Does Starbucks Have a Place in Australia?
Wednesday, July 2, 2014
Following the sale of the Starbucks naming rights in Australia, can the coffee giant make inroads in Australia?
Starbucks rakes in sales of $US15 billion and operates in 64 markets worldwide but has never had a foothold on the Australian market since its launch in 2000. Last month, Starbucks sold their Australian naming rights to The Withers Group, who own 7-Eleven, but the question still remains - does Starbucks have a place in Australia?
24 Starbucks stores remain in Australia and The Withers Group plan on opening more stores across the country separate to the highly successful 7-Eleven brand.
Since Starbucks’ Australian launch in 2000, it has been a case of everything you are not supposed to do when launching a new brand.
One of the first problems was trying to go too big too soon, which led to the closure of 60 stores and a loss of $143 million and 654 jobs in 2008.
Starbucks also underestimated the palate of the Australian coffee drinker. The company is so successful in countries like America and China because cafe culture was almost non-existent before the Seattle-based company arrived.
In Australia, coffee and cafes have been a staple of the hospitality industry for decades thanks in part to Italian and Greek immigrants and their love of coffee. Melbourne is world-famous for its standard of coffee and Sydney isn’t too far behind.
Starbucks suffers from a same fate in other coffee drinking cultures. It is almost non-existent in France and Vietnam and has yet to enter the market in Italy - all nations with a thriving and historic cafe scene.
Coffee chains such as Gloria Jean and McCafe do well in Australia by aiming at a higher standard of drink. Starbucks coffee is often weaker and sweeter than other Australian offerings and this does not appeal to the astute coffee drinkers of Australia.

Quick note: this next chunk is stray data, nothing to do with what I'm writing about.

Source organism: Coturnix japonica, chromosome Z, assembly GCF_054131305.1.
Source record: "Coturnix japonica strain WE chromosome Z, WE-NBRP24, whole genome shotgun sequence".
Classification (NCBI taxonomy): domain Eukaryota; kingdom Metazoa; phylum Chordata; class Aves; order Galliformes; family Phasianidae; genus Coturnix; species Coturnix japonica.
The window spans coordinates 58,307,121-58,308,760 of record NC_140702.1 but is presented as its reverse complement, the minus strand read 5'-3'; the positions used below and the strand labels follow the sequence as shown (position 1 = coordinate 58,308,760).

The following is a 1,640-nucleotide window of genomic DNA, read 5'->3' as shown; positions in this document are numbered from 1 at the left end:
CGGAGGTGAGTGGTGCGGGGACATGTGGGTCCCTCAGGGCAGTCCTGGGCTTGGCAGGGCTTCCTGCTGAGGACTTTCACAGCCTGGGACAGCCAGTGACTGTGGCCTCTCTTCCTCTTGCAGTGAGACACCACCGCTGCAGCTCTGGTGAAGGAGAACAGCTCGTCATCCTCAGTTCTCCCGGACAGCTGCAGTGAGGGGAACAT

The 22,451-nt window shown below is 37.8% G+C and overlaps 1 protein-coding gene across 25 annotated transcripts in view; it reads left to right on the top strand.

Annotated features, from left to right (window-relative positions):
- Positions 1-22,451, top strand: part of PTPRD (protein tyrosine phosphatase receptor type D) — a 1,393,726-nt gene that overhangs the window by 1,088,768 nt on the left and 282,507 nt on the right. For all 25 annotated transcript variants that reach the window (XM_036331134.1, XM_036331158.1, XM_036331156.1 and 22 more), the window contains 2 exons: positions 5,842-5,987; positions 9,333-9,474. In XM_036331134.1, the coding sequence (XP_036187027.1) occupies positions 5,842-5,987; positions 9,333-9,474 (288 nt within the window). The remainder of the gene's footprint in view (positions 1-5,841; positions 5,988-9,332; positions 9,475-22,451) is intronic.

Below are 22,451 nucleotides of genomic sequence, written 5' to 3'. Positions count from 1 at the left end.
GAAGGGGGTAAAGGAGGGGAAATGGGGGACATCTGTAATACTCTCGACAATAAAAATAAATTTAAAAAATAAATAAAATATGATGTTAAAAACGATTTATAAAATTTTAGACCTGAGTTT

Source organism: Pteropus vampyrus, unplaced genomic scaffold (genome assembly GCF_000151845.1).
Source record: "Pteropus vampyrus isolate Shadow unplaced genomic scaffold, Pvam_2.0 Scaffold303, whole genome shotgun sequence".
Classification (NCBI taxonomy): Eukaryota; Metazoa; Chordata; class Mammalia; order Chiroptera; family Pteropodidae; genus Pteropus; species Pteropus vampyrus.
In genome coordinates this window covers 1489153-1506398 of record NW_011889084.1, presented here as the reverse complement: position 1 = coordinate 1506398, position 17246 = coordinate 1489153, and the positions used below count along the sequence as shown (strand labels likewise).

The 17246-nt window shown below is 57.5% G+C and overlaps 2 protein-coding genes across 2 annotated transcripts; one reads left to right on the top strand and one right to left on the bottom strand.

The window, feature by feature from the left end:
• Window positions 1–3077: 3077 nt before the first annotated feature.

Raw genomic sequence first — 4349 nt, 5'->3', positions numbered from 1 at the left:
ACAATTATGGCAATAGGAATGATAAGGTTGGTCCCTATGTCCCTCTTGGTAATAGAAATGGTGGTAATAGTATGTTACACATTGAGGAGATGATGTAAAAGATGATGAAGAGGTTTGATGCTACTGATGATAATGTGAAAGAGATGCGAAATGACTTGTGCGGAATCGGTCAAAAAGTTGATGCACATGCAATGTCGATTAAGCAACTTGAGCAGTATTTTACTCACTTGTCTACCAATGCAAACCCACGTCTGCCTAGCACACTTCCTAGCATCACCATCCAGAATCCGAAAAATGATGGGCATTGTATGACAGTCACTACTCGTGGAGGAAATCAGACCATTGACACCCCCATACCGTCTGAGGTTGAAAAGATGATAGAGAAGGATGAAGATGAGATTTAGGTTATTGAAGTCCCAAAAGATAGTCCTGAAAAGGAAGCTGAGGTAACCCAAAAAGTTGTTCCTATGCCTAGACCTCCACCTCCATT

Another problem Starbucks has faced is location. Ask your coworkers or friends, where is the nearest Starbucks to your home or place of work? People will be blank. They buy their coffee from this great place down the road, this amazing cafe tucked away in this corner of the CBD near their office and avoid the poor quality of Starbucks at all costs.
Where Starbucks does have the upper-hand, is in areas heaving with tourists. They are such a recognisable name and brand that a Starbucks in Circular Quay is bound to be a success whereas in a Melbourne lane way, it is destined to fail.
The local rights to Starbucks have been awarded to a group that know who to build a successful outside brand as the success 7-Eleven has shown. The Withers blueprint seems to be convenience and location, both of which would play directly into the Starbucks model.
While it has been suggested that Starbucks and 7-Eleven will be kept separate, meaning you can still buy a $1 coffee at the convenience store, expect to see a Starbucks in close proximity to many 7-Eleven stores.
Does Starbucks have a place in Australia? At the moment, it is a no which is great news for independent cafe owners everywhere. Watch out though, as the beast is coming….